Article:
"People feel that crime is getting worse because the criminals know there are not enough police and cannot respond to many crimes because they appear to be firefighting and only dealing with emergencies."
This is the view from one councillor in Far Cotton who is saying residents need to feel safer in their own streets following 19 thefts from motor vehicles, nine non-house burglaries and five domestic burglaries in February alone.
Speaking at Far Cotton Residents Association, in January, Inspector Dave Rayfield said he is now the only police inspector in Northampton’s neighbourhood policing team and has a team of just 14 people patrolling the town.
And after being questioned about the numbers of officers on the beat in Far Cotton, he said there are only two officers - on different shift patterns - who take to the streets.
Councillor Julie Davenport (Lab, Delapre and Far Cotton) said: "Residents do want a better police presence as a deterrent.
“People will know police are in the area and could get to a crime quicker.
"Also it will make people feel safer to have that visible police presence."
Minutes from January's meeting say that the vice chairman, Ron Fitzhugh, felt "many of the public are losing confidence in the police", giving the reason that lots of resources seem to be used for internet and child protection crimes.
In February 2017, the police and crime commissioner, Stephen Mold announced 30 new bobbies will be placed on the beat across Northamptonshire as part of a £2 million plan to reduce the number of unsolved crimes in the county – and to increase the force’s visible presence.
The move followed a consultation involving 2,000 residents in the county. It's understood the new officers will be deployed in April.
In January he advised the county’s Police and Crime Panel, who oversee the activities of the PCC, that he intends to raise an additional £3.97million for policing through the 2018/19 council tax policing precept to provide Northamptonshire Police with additional resources to make Northamptonshire safer.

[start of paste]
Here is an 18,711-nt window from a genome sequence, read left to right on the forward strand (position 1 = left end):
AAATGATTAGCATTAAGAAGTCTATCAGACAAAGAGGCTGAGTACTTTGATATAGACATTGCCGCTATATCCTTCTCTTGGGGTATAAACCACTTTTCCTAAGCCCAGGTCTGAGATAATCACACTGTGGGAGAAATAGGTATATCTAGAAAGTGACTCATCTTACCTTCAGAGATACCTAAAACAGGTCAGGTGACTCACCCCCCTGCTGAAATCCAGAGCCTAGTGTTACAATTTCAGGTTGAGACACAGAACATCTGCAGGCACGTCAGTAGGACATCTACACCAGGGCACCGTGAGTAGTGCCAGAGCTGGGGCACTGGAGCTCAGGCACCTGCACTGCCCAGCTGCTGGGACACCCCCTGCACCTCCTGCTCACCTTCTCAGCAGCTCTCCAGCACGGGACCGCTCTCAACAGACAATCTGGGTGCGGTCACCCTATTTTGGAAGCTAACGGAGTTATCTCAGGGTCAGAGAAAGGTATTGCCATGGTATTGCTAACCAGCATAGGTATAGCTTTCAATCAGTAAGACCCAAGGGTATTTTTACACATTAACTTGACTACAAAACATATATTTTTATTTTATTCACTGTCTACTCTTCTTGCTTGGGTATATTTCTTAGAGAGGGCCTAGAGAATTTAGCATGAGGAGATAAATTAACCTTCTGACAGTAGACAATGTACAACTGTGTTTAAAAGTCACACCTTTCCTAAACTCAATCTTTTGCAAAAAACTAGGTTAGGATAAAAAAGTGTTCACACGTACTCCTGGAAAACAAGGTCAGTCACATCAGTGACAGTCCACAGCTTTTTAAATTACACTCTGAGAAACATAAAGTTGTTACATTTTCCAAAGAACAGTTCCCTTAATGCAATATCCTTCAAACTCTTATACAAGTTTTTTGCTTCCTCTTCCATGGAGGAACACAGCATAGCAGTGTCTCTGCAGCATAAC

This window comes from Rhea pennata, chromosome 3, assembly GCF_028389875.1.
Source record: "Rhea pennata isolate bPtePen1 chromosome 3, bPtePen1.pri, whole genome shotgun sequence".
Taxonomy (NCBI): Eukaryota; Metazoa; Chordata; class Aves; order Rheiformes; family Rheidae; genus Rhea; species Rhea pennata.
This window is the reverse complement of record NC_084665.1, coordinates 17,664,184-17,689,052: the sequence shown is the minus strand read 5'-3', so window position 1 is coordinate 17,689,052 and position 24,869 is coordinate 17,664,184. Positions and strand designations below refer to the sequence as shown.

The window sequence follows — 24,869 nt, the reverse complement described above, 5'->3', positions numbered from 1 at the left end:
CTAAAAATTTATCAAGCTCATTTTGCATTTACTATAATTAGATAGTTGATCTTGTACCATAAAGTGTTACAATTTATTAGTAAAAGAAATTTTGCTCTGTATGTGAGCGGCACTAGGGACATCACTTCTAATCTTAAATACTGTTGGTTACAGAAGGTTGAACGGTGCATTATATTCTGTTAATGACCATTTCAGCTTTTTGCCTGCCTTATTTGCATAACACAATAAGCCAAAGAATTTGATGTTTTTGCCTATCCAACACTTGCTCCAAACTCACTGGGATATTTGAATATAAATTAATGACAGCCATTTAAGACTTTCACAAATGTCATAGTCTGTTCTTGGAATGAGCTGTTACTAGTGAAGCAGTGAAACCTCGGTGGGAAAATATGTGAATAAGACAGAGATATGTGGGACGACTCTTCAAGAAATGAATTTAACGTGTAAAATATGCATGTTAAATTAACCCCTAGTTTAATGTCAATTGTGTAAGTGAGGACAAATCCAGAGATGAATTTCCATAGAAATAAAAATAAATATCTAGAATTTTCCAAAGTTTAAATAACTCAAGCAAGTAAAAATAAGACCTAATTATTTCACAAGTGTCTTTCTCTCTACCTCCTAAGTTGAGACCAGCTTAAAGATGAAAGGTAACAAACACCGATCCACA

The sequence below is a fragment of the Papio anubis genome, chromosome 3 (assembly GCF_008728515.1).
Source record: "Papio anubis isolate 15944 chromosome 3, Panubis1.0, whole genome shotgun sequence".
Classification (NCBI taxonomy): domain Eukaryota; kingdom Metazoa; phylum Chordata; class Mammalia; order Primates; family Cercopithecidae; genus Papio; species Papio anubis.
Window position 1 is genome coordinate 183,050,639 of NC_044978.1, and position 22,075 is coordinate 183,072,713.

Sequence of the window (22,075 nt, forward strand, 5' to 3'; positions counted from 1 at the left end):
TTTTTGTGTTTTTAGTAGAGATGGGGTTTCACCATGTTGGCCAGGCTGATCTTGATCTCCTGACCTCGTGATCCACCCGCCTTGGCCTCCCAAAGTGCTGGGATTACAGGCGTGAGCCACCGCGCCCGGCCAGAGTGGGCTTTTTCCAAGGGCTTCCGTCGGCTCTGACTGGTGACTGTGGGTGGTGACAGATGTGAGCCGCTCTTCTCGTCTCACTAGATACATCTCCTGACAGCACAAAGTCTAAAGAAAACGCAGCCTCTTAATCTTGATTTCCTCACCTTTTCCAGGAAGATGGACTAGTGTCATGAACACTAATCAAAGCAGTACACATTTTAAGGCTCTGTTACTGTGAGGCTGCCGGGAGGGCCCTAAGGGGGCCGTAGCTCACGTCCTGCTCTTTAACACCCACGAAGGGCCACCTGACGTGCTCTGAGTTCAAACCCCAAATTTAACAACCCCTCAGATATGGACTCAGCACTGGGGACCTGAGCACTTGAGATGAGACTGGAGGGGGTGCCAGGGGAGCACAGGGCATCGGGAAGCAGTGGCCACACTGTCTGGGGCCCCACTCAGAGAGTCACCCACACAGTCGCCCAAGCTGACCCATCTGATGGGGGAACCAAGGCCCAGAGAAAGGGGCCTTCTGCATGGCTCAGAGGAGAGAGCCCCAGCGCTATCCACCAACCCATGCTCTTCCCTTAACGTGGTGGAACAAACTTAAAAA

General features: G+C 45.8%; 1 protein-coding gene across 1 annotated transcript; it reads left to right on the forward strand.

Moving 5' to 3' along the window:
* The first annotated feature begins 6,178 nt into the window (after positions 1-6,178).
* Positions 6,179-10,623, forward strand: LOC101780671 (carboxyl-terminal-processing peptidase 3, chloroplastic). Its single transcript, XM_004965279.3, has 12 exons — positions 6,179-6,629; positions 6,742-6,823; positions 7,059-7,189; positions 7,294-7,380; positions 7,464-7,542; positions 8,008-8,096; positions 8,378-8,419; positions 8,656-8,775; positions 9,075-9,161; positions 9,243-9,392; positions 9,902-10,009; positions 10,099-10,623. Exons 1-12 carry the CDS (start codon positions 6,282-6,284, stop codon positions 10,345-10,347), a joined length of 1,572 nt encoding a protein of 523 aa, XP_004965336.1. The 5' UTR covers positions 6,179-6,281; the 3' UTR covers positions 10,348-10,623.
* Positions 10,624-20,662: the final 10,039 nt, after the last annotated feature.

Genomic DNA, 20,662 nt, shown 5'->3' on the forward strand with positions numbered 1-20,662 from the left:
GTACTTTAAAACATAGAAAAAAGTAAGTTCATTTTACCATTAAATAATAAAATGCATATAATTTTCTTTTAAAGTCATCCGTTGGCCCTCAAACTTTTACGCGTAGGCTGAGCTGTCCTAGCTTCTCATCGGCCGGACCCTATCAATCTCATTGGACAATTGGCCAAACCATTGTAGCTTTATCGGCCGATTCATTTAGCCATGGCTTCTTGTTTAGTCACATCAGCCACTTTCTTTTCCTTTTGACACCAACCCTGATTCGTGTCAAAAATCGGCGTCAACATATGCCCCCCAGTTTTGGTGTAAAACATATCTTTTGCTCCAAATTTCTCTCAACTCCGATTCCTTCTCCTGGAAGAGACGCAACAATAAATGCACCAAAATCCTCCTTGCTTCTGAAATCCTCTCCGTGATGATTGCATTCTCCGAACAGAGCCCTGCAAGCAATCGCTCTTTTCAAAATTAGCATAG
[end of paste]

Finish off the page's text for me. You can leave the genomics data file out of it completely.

"Dangerous parking is not something the police have the manpower for it would seem," the councillor added.
"People park illegally, especially on the school runs. They park on corners of streets, near zebra and pedestrian crossings, they block the paths so people cannot pass but nothing is done due to no police.
"People feel someone will have to die first before something is done."
Last week the force was graded as ‘requires improvement’ in all areas inspected by Her Majesty’s Inspectorate of Constabulary and Fire & Rescue Services (HMICFRS) in 2017.
The inspection found some crimes are being recorded incorrectly and several incidents had been wrongly assigned to the telephone investigation team because not enough response officers were available to attend immediately.
The report said the force resolves a high proportion 45.1 per cent of calls by telephone, or in a police station, without sending an officer to investigate at the scene. The equivalent figure across England and Wales is 30.3 percent.
The reports says: "Moreover, the force intends to increase the proportion of investigations it conducts by telephone still further.
"In some cases, a telephone investigation is entirely appropriate and makes the best use of police resources. However, during our inspection, we found several incidents that had been wrongly assigned to the telephone investigation team because not enough response officers were available to attend immediately"
Police and crime commissioner Stephen Mold said: “There is no doubt that on behalf of the public I am unhappy with the rating of ‘Requires Improvement’ from HMICFRS and I have discussed the report at length with the Chief Constable to ensure he is aware of my feelings around this."
He went on to say the staff and officers of Northamptonshire Police are doing a fantastic job under challenging conditions.
Superintendent Chris Hillery, head of local policing at Northants Police, said that the 14 officers mentioned at this meeting in January do not include response officers, special constables, PCSOs.
He said the area is also covered by the East Midlands Operational Support Service (EMOpSS).
Supt Hillery said a new policing model had consigned to the past the practice of neighbourhood police officers spend a large proportion of their time deployed to emergencies or being tasked to work outside of their geographic communities. This meant that they were unable to "effectively identify and problem-solve community issues".
He said: “This changed when our new policing model was introduced last October with neighbourhood police officers and PCSOs now entirely focused on working with partner agencies and the community to understand local issues and engage with the public in a more meaningful way.
“Our police officers work extremely hard to protect their communities from harm and we are absolutely committed to continue doing that despite the challenges we face.”